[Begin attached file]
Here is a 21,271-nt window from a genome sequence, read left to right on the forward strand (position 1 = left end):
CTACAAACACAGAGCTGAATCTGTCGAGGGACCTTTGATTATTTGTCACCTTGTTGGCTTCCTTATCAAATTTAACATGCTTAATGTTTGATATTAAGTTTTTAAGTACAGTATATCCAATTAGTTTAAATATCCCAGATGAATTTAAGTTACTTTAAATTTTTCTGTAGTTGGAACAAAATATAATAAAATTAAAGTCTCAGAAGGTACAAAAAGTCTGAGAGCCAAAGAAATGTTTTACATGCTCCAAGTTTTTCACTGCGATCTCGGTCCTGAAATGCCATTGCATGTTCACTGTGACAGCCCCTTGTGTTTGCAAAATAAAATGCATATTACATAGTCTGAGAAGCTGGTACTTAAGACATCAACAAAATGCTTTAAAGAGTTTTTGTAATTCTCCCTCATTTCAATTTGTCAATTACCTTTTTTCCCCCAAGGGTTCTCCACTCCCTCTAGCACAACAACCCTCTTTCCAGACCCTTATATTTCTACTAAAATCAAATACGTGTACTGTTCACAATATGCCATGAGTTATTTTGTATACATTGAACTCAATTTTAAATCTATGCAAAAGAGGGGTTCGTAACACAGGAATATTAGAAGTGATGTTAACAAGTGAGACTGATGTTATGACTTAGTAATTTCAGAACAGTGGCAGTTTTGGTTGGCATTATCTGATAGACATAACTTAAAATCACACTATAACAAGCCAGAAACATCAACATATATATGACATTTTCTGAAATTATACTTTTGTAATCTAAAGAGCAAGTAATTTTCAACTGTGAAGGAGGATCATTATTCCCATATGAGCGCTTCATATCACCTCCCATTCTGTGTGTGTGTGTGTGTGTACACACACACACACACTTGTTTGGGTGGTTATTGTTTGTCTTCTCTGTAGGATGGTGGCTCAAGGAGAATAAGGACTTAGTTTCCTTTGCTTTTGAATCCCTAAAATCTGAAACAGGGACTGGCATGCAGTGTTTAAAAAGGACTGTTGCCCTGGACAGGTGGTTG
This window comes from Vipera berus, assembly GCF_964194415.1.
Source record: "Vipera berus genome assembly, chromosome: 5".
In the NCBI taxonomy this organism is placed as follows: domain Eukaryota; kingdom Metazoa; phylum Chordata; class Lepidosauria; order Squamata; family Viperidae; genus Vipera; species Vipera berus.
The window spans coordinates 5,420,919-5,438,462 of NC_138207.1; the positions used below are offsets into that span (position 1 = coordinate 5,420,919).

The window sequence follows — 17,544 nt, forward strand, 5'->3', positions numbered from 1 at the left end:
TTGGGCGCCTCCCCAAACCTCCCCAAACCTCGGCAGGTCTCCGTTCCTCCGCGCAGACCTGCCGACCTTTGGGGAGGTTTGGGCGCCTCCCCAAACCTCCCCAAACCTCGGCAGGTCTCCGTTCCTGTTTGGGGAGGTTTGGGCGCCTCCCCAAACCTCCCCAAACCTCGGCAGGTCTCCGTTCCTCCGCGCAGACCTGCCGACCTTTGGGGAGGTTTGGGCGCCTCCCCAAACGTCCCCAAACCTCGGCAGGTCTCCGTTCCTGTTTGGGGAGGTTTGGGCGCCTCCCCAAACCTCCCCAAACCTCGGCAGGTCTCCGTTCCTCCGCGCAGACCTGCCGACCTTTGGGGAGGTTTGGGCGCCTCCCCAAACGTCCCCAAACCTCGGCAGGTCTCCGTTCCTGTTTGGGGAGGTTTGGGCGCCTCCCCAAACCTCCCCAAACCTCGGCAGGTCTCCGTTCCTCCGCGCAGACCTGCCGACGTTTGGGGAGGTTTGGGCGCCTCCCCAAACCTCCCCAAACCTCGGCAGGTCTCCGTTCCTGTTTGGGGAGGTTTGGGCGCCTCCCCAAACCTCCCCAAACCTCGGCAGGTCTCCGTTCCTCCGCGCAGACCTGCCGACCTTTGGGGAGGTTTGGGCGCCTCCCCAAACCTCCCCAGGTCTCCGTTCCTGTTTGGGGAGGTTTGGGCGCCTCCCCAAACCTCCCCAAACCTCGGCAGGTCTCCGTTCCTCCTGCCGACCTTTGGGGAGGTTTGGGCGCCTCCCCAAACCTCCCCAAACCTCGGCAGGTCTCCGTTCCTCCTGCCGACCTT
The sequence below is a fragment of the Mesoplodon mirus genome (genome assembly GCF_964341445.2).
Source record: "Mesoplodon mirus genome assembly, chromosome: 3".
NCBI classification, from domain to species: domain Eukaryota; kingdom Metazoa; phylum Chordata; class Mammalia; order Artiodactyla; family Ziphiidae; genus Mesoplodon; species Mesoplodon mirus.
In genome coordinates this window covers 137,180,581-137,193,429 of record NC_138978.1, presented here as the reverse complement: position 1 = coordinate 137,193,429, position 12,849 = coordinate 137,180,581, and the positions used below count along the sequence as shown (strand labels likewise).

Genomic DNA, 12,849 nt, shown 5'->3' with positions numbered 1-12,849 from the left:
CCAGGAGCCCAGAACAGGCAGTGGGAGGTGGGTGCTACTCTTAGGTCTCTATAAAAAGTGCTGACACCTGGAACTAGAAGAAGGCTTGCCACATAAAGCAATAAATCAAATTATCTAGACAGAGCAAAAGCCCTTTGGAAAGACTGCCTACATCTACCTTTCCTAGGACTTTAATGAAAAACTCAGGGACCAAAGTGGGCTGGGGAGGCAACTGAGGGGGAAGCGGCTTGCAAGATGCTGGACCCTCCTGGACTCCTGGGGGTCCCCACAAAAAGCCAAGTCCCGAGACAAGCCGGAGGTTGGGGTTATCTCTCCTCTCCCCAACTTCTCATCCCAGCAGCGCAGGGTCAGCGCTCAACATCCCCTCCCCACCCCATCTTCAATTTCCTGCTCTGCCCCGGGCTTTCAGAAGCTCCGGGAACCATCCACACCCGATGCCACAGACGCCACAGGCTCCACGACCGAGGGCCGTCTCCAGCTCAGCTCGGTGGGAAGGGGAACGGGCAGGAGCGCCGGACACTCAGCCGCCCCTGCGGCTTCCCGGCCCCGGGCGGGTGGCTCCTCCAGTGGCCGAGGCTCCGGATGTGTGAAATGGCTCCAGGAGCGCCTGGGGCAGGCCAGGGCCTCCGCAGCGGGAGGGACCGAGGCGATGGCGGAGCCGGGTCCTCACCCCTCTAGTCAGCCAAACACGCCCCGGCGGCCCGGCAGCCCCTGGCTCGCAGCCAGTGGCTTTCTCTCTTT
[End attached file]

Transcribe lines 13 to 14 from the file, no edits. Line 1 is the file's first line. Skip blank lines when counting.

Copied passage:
Genomic DNA, 12,849 nt, shown 5'->3' with positions numbered 1-12,849 from the left:
CCAGGAGCCCAGAACAGGCAGTGGGAGGTGGGTGCTACTCTTAGGTCTCTATAAAAAGTGCTGACACCTGGAACTAGAAGAAGGCTTGCCACATAAAGCAATAAATCAAATTATCTAGACAGAGCAAAAGCCCTTTGGAAAGACTGCCTACATCTACCTTTCCTAGGACTTTAATGAAAAACTCAGGGACCAAAGTGGGCTGGGGAGGCAACTGAGGGGGAAGCGGCTTGCAAGATGCTGGACCCTCCTGGACTCCTGGGGGTCCCCACAAAAAGCCAAGTCCCGAGACAAGCCGGAGGTTGGGGTTATCTCTCCTCTCCCCAACTTCTCATCCCAGCAGCGCAGGGTCAGCGCTCAACATCCCCTCCCCACCCCATCTTCAATTTCCTGCTCTGCCCCGGGCTTTCAGAAGCTCCGGGAACCATCCACACCCGATGCCACAGACGCCACAGGCTCCACGACCGAGGGCCGTCTCCAGCTCAGCTCGGTGGGAAGGGGAACGGGCAGGAGCGCCGGACACTCAGCCGCCCCTGCGGCTTCCCGGCCCCGGGCGGGTGGCTCCTCCAGTGGCCGAGGCTCCGGATGTGTGAAATGGCTCCAGGAGCGCCTGGGGCAGGCCAGGGCCTCCGCAGCGGGAGGGACCGAGGCGATGGCGGAGCCGGGTCCTCACCCCTCTAGTCAGCCAAACACGCCCCGGCGGCCCGGCAGCCCCTGGCTCGCAGCCAGTGGCTTTCTCTCTTT